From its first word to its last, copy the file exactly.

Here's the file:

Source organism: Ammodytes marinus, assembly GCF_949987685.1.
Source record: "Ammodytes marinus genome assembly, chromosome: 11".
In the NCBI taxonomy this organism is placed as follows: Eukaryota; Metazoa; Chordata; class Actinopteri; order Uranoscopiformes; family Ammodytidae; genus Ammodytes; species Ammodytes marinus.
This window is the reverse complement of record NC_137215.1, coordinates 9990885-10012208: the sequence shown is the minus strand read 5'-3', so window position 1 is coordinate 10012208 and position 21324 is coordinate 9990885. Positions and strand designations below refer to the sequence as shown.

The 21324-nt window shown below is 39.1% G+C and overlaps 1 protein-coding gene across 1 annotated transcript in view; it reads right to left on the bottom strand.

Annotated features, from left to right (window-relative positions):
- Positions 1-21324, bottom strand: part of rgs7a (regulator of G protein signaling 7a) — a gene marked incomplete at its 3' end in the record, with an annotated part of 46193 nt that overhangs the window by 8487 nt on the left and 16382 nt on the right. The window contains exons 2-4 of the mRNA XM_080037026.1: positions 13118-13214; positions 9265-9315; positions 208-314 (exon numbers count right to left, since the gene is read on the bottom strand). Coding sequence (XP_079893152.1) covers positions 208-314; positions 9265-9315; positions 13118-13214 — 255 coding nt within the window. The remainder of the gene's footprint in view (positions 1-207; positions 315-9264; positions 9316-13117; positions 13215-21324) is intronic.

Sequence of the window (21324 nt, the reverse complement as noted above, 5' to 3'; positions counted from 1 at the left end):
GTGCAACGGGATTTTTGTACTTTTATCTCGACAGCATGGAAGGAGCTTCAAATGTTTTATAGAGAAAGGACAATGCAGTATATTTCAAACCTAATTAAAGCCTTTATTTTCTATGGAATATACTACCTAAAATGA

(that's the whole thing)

Source organism: Ammodytes marinus, assembly GCF_949987685.1.
Source record: "Ammodytes marinus genome assembly, chromosome: 11".
In the NCBI taxonomy this organism is placed as follows: Eukaryota; Metazoa; Chordata; class Actinopteri; order Uranoscopiformes; family Ammodytidae; genus Ammodytes; species Ammodytes marinus.
This window is the reverse complement of record NC_137215.1, coordinates 9990885-10012208: the sequence shown is the minus strand read 5'-3', so window position 1 is coordinate 10012208 and position 21324 is coordinate 9990885. Positions and strand designations below refer to the sequence as shown.

The 21324-nt window shown below is 39.1% G+C and overlaps 1 protein-coding gene across 1 annotated transcript in view; it reads right to left on the bottom strand.

Annotated features, from left to right (window-relative positions):
- Positions 1-21324, bottom strand: part of rgs7a (regulator of G protein signaling 7a) — a gene marked incomplete at its 3' end in the record, with an annotated part of 46193 nt that overhangs the window by 8487 nt on the left and 16382 nt on the right. The window contains exons 2-4 of the mRNA XM_080037026.1: positions 13118-13214; positions 9265-9315; positions 208-314 (exon numbers count right to left, since the gene is read on the bottom strand). Coding sequence (XP_079893152.1) covers positions 208-314; positions 9265-9315; positions 13118-13214 — 255 coding nt within the window. The remainder of the gene's footprint in view (positions 1-207; positions 315-9264; positions 9316-13117; positions 13215-21324) is intronic.

Sequence of the window (21324 nt, the reverse complement as noted above, 5' to 3'; positions counted from 1 at the left end):
GTGCAACGGGATTTTTGTACTTTTATCTCGACAGCATGGAAGGAGCTTCAAATGTTTTATAGAGAAAGGACAATGCAGTATATTTCAAACCTAATTAAAGCCTTTATTTTCTATGGAATATACTACCTAAAATGA